Poems on Several Occasions

A book of John Lapraik's Poems and Songs was published in 1788 by John Wilson of Kilmarnock - the same printer who had first published Burns' poems two years earlier. Perhaps the best explanation for the publication of Lapraik's poems is to be found in his Epistle to Robert Burns (which features in the book) when he declares that he had no thought of giving the world his:

Poems on several occasions by John Lapraik

Dull, insipid, thowless rhyme.
And stupid, senseless stuff;
Till your kind muse, wi' friendly blast,
First tooted up my fame,
And sounded loud thro' a' the Wast
My lang forgotten name.

The cost of publishing the book was paid by those Subscribers willing to invest their money in the hope that the book sold well and they would thus get a return on their investment.


The book begins with a Dedication in verse which seeks to explain why the author does not feel it appropriate to dedicate the book to anyone specifically and instead wishes it to be to the "Partial Public" who would buy his book.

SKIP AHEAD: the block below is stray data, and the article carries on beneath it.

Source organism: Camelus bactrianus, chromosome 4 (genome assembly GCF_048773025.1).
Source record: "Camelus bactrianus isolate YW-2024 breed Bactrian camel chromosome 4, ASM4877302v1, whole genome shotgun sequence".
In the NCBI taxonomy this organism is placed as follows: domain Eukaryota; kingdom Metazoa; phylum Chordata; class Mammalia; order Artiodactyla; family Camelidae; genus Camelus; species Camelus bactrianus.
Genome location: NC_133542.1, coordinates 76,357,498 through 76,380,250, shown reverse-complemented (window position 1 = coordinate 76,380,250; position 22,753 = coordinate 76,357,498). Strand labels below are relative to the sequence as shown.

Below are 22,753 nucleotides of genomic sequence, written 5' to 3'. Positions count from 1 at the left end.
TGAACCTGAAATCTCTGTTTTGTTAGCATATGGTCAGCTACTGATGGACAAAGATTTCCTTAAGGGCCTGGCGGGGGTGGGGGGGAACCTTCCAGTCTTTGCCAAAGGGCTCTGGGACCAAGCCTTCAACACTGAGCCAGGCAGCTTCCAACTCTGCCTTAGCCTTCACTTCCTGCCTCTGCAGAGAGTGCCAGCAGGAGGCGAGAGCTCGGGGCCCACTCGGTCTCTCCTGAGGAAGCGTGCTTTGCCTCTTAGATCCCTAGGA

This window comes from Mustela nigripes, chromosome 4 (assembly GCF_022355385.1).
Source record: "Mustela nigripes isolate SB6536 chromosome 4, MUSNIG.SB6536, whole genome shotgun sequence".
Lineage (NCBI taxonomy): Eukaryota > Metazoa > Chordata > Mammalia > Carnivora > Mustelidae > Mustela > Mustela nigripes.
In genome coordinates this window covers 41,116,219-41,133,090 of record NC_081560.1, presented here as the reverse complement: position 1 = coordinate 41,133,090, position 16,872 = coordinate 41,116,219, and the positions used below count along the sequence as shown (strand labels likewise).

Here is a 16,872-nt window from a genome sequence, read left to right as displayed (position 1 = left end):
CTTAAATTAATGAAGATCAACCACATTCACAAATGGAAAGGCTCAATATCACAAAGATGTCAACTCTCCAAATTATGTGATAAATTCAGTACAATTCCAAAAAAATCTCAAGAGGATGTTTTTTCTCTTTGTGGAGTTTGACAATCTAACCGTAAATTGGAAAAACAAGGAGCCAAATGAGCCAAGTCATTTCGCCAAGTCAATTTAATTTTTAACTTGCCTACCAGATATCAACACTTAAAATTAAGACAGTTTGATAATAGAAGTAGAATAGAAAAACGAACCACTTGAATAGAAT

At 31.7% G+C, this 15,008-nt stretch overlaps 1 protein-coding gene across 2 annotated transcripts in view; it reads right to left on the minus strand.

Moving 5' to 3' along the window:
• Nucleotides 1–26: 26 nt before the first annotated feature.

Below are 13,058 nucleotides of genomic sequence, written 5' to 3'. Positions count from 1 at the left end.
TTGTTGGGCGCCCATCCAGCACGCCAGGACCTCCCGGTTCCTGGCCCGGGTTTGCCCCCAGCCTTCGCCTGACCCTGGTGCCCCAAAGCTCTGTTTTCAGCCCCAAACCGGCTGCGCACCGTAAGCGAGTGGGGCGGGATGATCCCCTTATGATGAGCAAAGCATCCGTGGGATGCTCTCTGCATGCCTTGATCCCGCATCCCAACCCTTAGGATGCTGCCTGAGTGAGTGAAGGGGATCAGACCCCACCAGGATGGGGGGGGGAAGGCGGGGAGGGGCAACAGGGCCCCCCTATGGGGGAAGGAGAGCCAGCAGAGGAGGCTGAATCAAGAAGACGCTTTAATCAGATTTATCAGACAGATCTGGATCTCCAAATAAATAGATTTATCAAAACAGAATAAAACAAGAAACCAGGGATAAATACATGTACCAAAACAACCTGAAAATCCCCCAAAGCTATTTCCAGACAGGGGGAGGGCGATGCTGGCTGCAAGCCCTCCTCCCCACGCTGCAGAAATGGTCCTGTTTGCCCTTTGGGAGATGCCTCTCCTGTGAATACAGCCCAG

There follows a Preface which explains the author's motivation for publishing his work:

..in consequence of misfortunes and disappointments, he was, some years ago, torn from his ordinary way of life, and shut up in Retirement, which he found at first painful and disagreeable. Imagining however that he had a kind of turn for Rhyming, in order to support his solitude, he set himself to compose the following Pieces...

Although it isn't explicitly mentioned, it would have been well known that Lapraik had been imprisoned for debt following the collapse of the Ayr Bank a few years earlier and it would have been obvious that the publication was done in the hope that it would be a commercial success to assist in rebuilding his finances.

Poems and Songs

Comprising 45 poems and 21 songs, the contents of Poems on Several Occasions can be viewed here.

© John Lapraik www.lapraik.com